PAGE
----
Russian Spy Ring: What You Need to Know
The accusations, the major players—and the swap heard ‘round the world. The Daily Beast breaks down the unraveling case.
It’s a case that has all the makings of a blockbuster espionage thriller (screenwriters, commence story-boarding). In late June, 11 people residing in the U.S. were arrested on suspicion of spying on behalf of Russia. The agents went by the names Richard Murphy, Cynthia Murphy, Vicky Pelaez, Juan Lazaro, Anna Chapman, Mikhail Semenko, Michael Zottoli, Patricia Mills, Donald Howard Heathfield, Christopher R. Metsos, and Tracey Lee Ann Foley, and were arrested across Boston, New York City, New Jersey, and the suburbs of Washington, D.C. The Russian bombshell Anna Chapman quickly became the face of the spy ring, racking up numerous tabloid covers—and Scott Beauchamp wrote about the time she interviewed him for a marketing job.
Members of the alleged ring—known as the “illegals program”—were accused of participating in a “deep cover” assignment for SVR, Russia's version of the CIA and the successor to the Soviet-era KGB.
• Full coverage of the spy ring• Philip Shenon: The Spy Swap’s Mystery ManRussia denied allegations that it was running a long-term spy ring in the U.S., and said the claims will damage the newly “reset” relations between Moscow and Washington. Russian officials called the arrest of the 11 suspected spies “groundless” and “unseemly,” and Foreign Minister Sergei Lavrov hinted at a conspiracy theory and that someone in the U.S. government was attempting to undermine U.S.-Russian relations.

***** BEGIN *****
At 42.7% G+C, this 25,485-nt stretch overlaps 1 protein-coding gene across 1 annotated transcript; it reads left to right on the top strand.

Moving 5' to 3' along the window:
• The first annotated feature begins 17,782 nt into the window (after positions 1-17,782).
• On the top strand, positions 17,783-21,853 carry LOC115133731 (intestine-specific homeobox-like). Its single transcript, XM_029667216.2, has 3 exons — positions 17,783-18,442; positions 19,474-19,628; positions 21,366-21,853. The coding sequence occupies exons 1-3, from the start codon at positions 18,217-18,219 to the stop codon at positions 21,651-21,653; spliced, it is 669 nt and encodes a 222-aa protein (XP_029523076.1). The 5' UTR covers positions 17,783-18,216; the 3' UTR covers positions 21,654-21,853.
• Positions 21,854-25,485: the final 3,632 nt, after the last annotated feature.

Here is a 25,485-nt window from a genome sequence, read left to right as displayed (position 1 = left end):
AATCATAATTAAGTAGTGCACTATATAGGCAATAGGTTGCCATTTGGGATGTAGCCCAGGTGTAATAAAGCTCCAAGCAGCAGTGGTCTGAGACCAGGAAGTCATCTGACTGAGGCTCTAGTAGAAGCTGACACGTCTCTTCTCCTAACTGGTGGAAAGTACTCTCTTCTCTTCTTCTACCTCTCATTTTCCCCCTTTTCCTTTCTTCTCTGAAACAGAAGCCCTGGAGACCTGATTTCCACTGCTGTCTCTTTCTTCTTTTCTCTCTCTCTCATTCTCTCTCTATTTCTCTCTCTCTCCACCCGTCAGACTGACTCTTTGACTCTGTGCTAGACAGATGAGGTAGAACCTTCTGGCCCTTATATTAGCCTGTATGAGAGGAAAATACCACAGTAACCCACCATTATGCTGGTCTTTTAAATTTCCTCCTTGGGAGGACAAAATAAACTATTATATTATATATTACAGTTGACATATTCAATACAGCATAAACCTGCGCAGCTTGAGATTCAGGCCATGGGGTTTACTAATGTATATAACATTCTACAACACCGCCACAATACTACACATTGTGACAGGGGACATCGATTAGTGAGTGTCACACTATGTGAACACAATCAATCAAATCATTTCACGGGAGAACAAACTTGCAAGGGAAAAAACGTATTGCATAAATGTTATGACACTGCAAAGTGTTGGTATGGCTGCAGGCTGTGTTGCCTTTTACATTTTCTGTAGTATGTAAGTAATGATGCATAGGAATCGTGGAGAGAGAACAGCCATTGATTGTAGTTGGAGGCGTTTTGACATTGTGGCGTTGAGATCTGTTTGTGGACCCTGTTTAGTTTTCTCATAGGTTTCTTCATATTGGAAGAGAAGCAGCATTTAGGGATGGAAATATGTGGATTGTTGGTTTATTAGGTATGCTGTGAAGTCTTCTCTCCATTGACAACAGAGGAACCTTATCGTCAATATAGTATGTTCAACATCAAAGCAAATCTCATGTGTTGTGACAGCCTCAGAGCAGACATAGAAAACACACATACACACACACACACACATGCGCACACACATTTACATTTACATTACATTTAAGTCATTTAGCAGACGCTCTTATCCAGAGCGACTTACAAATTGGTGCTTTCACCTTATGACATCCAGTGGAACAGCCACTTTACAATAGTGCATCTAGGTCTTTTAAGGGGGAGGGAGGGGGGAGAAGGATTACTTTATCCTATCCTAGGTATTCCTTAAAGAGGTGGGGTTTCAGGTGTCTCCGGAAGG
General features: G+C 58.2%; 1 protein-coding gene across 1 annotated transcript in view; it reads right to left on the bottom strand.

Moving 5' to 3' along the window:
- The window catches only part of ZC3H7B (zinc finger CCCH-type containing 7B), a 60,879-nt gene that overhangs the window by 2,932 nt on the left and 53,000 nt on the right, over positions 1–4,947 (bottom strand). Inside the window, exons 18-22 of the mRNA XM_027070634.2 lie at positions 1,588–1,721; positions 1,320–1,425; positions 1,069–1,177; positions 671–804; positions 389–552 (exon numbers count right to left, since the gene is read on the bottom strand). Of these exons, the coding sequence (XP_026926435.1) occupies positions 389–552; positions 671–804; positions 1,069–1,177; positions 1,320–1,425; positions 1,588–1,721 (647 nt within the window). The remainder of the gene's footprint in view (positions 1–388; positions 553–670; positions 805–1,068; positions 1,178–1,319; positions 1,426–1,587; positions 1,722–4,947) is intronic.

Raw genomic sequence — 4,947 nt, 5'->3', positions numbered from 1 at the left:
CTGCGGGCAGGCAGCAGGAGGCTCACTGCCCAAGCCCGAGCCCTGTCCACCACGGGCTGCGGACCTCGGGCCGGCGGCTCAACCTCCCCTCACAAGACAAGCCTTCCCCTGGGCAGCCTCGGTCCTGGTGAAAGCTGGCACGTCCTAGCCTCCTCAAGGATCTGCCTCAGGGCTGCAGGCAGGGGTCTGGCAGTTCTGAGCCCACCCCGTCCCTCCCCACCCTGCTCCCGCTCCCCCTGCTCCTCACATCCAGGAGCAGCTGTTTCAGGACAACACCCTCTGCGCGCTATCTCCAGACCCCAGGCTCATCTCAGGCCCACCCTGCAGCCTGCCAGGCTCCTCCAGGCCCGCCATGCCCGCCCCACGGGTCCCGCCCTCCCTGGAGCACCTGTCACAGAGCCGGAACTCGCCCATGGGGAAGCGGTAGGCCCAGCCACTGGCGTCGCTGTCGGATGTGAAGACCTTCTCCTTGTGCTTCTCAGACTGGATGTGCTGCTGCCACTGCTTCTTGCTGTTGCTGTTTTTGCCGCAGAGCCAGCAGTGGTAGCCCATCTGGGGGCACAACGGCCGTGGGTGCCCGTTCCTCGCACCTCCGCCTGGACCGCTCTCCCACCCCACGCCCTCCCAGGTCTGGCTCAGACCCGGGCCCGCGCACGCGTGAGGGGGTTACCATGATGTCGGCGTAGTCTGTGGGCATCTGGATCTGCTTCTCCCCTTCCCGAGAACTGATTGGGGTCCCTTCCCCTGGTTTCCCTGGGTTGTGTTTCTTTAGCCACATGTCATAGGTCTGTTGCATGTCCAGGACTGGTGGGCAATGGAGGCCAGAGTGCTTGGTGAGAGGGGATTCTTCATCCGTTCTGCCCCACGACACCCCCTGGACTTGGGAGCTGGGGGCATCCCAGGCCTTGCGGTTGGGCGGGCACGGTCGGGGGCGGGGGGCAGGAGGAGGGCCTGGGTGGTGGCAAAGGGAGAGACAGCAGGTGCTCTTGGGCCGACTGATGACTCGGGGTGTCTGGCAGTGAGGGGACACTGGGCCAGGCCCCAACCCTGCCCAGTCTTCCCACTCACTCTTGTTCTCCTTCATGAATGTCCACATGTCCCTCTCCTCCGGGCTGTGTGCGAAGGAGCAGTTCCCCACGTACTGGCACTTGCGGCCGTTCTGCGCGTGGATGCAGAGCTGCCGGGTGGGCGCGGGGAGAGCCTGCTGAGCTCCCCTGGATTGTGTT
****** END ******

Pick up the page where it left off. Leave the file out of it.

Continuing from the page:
The alleged Russian spy ring was news to everyone but the FBI. The bureau spent nearly a decade monitoring it, with several of the suspects’ homes searched and bugged four years ago. But officials waited to make an arrest in order to gather information about how Russian espionage works.
So, how does it work? The operatives were dispatched to reside in the U.S. as married couples, and some (in what essentially amounts to spy Method acting) went so far as to have children together, as was stipulated in their duties. Some had lived in America since the early 1990s, many settling in well-to-do suburbs from Seattle to Cambridge, forging what appeared to be ordinary lives. Their methodology included stealthily swapping identical bags as they passed one another in a stairwell, hiding money in the countryside, and utilizing invisible writing. Various agents assumed the identities of dead Americans and, according to the charging documents, they were expected to "pursue degrees at target-country universities, obtain employment, and join relevant professional associations, all in the pursuit of becoming ‘sufficiently Americanized.’"
But for all the hubbub over the discovery of the spy ring, it seems that the agents were remarkably unsuccessful at their task. U.S. officials report that though the group was monitored for several years by the FBI, they were never caught sending any classified information back to Russia, and were mostly compiling briefs of well-known political gossip and economic issues. “The effort is out of proportion to the alleged benefits,” one baffled former CIA boss told The New York Times. “I just don’t understand what they expected.”
The spy-ring tale came to an all but dramatic conclusion. The U.S. and Russia decided to swap spies, with the U.S. deporting 10 suspected agents in exchange for four Russians jailed for illegal contacts with the West. U.S. officials saw no point in keeping the 10 spies stateside, as their network had been unraveled and their not-so-dirty secrets revealed. The actual exchange took place in Vienna. American officials began deliberating a spy swap with Moscow almost a month ago, well before the actual swap took place.